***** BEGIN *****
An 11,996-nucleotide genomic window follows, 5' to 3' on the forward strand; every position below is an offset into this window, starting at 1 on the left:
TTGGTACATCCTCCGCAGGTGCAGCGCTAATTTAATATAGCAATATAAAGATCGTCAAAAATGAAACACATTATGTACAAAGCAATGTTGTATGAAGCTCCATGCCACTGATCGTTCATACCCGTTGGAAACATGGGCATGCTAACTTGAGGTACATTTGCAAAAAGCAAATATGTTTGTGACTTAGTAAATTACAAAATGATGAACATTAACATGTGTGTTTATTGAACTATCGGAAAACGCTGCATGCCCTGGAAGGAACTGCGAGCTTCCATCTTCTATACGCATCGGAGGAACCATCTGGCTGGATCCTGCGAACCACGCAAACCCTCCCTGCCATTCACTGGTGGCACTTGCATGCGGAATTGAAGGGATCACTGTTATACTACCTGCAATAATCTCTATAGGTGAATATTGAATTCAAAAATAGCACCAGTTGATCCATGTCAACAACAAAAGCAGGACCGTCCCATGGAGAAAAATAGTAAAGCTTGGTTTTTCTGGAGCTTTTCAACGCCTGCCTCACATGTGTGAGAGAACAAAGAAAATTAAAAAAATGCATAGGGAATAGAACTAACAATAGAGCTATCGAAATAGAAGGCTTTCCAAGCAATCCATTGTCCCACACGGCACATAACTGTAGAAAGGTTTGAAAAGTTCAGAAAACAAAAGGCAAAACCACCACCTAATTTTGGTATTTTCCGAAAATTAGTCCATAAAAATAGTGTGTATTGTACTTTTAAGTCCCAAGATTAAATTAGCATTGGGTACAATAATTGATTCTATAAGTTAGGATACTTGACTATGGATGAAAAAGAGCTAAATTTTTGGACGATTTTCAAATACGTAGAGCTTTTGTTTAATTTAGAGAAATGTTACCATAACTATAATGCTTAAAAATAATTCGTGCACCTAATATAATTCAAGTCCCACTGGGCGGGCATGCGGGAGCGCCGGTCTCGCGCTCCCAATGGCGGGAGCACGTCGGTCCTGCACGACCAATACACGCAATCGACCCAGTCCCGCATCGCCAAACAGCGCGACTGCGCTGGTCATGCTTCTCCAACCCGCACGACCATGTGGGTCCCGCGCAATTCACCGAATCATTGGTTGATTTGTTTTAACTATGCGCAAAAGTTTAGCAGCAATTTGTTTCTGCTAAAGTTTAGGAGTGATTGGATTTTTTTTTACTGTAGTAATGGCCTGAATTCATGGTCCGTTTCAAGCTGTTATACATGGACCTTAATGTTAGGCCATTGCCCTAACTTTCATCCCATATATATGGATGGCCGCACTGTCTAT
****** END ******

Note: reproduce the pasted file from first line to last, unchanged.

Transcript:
An 11,996-nucleotide genomic window follows, 5' to 3' on the forward strand; every position below is an offset into this window, starting at 1 on the left:
TTGGTACATCCTCCGCAGGTGCAGCGCTAATTTAATATAGCAATATAAAGATCGTCAAAAATGAAACACATTATGTACAAAGCAATGTTGTATGAAGCTCCATGCCACTGATCGTTCATACCCGTTGGAAACATGGGCATGCTAACTTGAGGTACATTTGCAAAAAGCAAATATGTTTGTGACTTAGTAAATTACAAAATGATGAACATTAACATGTGTGTTTATTGAACTATCGGAAAACGCTGCATGCCCTGGAAGGAACTGCGAGCTTCCATCTTCTATACGCATCGGAGGAACCATCTGGCTGGATCCTGCGAACCACGCAAACCCTCCCTGCCATTCACTGGTGGCACTTGCATGCGGAATTGAAGGGATCACTGTTATACTACCTGCAATAATCTCTATAGGTGAATATTGAATTCAAAAATAGCACCAGTTGATCCATGTCAACAACAAAAGCAGGACCGTCCCATGGAGAAAAATAGTAAAGCTTGGTTTTTCTGGAGCTTTTCAACGCCTGCCTCACATGTGTGAGAGAACAAAGAAAATTAAAAAAATGCATAGGGAATAGAACTAACAATAGAGCTATCGAAATAGAAGGCTTTCCAAGCAATCCATTGTCCCACACGGCACATAACTGTAGAAAGGTTTGAAAAGTTCAGAAAACAAAAGGCAAAACCACCACCTAATTTTGGTATTTTCCGAAAATTAGTCCATAAAAATAGTGTGTATTGTACTTTTAAGTCCCAAGATTAAATTAGCATTGGGTACAATAATTGATTCTATAAGTTAGGATACTTGACTATGGATGAAAAAGAGCTAAATTTTTGGACGATTTTCAAATACGTAGAGCTTTTGTTTAATTTAGAGAAATGTTACCATAACTATAATGCTTAAAAATAATTCGTGCACCTAATATAATTCAAGTCCCACTGGGCGGGCATGCGGGAGCGCCGGTCTCGCGCTCCCAATGGCGGGAGCACGTCGGTCCTGCACGACCAATACACGCAATCGACCCAGTCCCGCATCGCCAAACAGCGCGACTGCGCTGGTCATGCTTCTCCAACCCGCACGACCATGTGGGTCCCGCGCAATTCACCGAATCATTGGTTGATTTGTTTTAACTATGCGCAAAAGTTTAGCAGCAATTTGTTTCTGCTAAAGTTTAGGAGTGATTGGATTTTTTTTTACTGTAGTAATGGCCTGAATTCATGGTCCGTTTCAAGCTGTTATACATGGACCTTAATGTTAGGCCATTGCCCTAACTTTCATCCCATATATATGGATGGCCGCACTGTCTAT